Program Official

Principal Investigator

Awardee Organization

University Of Tx Md Anderson Can Ctr
United States

Fiscal Year
Activity Code
Early Stage Investigator Grants (ESI)
Not Applicable
Project End Date

Opioid-Sparing Interdisciplinary Interventions Addressing Pain in Head and Neck Cancer Patients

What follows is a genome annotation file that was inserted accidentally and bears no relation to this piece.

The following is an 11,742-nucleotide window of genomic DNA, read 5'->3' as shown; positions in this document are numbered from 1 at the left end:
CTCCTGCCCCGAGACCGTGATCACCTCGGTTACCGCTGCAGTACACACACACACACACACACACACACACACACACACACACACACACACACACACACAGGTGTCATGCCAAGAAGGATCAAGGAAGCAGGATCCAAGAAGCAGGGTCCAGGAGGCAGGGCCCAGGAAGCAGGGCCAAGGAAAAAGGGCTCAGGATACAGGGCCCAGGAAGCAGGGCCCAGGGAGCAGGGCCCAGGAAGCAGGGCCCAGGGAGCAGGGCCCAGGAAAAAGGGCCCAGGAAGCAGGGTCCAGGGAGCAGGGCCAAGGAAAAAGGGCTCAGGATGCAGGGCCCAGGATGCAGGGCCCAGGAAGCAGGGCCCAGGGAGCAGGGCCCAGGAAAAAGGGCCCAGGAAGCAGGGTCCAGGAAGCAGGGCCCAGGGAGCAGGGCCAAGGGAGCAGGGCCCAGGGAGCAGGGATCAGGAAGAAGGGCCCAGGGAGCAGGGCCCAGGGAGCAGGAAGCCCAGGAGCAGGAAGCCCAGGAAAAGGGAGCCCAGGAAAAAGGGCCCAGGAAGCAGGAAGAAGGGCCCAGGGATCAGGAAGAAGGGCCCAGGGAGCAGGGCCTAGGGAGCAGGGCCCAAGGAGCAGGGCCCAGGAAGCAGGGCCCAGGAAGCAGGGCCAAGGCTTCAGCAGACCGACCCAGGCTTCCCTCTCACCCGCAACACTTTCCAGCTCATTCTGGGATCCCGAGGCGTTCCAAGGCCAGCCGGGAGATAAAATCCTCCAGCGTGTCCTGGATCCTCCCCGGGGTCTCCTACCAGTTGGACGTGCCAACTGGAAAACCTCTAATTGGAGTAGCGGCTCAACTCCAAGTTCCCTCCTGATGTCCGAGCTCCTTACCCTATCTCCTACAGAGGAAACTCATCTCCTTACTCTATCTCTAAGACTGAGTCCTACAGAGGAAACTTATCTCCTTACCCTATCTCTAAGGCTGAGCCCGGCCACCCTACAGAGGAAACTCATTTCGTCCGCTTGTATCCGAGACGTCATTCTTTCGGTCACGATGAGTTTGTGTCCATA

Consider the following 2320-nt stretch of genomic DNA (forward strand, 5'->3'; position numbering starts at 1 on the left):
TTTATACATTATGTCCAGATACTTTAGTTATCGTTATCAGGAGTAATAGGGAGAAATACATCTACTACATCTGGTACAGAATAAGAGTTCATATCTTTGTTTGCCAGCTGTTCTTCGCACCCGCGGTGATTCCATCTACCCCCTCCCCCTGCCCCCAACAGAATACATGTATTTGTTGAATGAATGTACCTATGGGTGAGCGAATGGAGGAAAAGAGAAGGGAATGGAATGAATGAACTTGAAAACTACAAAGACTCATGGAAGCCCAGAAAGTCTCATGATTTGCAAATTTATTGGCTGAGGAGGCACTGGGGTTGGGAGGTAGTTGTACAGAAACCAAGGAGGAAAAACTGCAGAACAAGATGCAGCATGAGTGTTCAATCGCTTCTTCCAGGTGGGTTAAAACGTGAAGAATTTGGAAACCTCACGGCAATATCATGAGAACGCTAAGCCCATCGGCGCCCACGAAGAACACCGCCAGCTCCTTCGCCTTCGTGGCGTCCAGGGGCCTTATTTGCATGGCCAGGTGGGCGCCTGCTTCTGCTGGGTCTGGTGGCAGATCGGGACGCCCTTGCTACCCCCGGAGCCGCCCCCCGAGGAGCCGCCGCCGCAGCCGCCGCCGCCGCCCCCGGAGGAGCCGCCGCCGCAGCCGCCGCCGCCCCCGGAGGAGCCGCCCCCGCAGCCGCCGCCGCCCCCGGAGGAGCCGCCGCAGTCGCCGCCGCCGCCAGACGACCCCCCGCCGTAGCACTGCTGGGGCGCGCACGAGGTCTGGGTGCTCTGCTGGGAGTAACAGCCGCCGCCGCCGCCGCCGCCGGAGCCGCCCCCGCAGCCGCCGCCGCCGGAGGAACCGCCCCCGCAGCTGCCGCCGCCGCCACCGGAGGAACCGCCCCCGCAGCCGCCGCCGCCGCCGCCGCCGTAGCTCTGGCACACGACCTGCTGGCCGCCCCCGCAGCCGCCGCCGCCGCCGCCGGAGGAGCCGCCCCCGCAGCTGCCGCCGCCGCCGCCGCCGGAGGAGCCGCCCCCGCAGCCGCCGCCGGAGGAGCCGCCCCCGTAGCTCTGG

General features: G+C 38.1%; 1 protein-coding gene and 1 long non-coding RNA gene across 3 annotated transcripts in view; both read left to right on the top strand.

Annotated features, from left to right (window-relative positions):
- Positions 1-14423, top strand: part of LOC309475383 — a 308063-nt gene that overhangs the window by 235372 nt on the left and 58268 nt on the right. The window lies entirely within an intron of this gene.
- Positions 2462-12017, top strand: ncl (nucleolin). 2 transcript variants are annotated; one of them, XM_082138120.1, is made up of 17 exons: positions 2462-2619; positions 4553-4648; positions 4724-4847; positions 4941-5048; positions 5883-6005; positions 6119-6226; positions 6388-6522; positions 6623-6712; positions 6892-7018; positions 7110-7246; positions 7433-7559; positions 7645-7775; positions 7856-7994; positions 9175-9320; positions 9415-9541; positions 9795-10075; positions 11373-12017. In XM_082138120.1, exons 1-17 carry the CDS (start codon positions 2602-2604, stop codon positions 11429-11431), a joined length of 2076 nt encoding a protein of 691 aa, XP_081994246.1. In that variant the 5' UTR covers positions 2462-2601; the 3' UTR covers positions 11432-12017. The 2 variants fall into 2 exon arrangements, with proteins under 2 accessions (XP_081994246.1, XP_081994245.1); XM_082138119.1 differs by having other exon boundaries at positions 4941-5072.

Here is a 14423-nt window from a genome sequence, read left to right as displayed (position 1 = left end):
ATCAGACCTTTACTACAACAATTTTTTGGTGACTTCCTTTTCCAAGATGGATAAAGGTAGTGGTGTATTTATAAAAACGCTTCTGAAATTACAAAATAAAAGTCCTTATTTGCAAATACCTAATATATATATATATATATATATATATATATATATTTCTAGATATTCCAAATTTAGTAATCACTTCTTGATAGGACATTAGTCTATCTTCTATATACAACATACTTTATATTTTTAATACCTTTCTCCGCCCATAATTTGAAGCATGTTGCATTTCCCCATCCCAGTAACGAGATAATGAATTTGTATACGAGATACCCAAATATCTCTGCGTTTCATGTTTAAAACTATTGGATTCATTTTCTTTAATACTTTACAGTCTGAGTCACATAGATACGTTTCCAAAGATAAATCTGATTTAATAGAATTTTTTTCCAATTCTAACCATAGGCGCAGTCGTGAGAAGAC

For patients with head and neck cancer receiving radiation therapy (HNC), the frequency of substantial pain may be as high as 60 to 90% due to both the disease and its treatment. In the face of the opioid crisis, there has been a universal push for opioid-sparing treatments in patients with pain; however, this is not a viable option for most HNC patients experiencing pain, as there remains a lack of alternative pain control modalities. Our preliminary data suggest that in HNC patients, there is a higher risk of non-medical opioid use (NMOU) and a higher frequency of positive CAGE (Cut Down, Annoyed, Guilty, and Eye opener) scores. The high NMOU risk exposes patients and their families to harm, but patients still need effective pain relief. There is, therefore, a critical need to find new and effective methods for management of pain in patients with HNC who have a high risk of NMOU. This proposal will focus on two promising interventions targeting different underlying mechanisms of NMOU. CHAT (Compassionate High Alert Team) is an intensive, manualized, interdisciplinary, and patient-centered approach to manage patients with a high risk of NMOU. Neurofeedback (NFB) has shown promise in controlling pain and concomitant psychosocial aspects of pain. However, to date there are no studies of NFB for NMOU risk behaviors in cancer patients receiving treatment. OBJECTIVES: The long-term objective of this work is to devise effective strategies to manage cancer patients with NMOU behaviors, but who must be prescribed an opioid to treat their pain. SPECIFIC AIMS: 1. To test the hypothesis that this study will be feasible, as defined by adequate rates of adherence in the CHAT and NFB groups. 2. To examine the frequency of NMOU behaviors at the end of 3 months after CHAT, NFB, and SOC. 3. We will examine the pain severity [area under the curve (AUC)] and daily opioid use [AUC of the cumulative morphine equivalent daily dose (MEDD)] for each of the treatment arms (CHAT, NFB, or SOC) in HNC patients at the end of 3 months. 4. To examine the cortical and subcortical regions of the brain associated with pain and our interventions (CHAT, NFB, and SOC) and the extent to which changes in EEG patterns mediate the effects of the intervention. RESEARCH DESIGN: This will be a Phase 2 randomized controlled trial. Patients with HNC will be screened for evidence of NMOU risk and offered the opportunity to participate in the study if they screen positive. Patients will be randomized to either CHAT, NFB, or SOC. We will assess the feasibility, change in frequency of NMOU behaviors, change in pain severity [area under the curve (AUC)] and daily opioid use AUC of the cumulative morphine equivalent daily dose (MEDD) at the end of 3 months after CHAT, NFB, and SOC. Finally, the exploratory aim in this proposal will generate exciting new insight into the problem of pain, NMOU behavior, and mechanisms of CHAT and NFB. This study could identify two novel patient approaches to NMOU management, CHAT and NFB, with the potential to positively impact the lives of cancer patients across the U.S. and worldwide.


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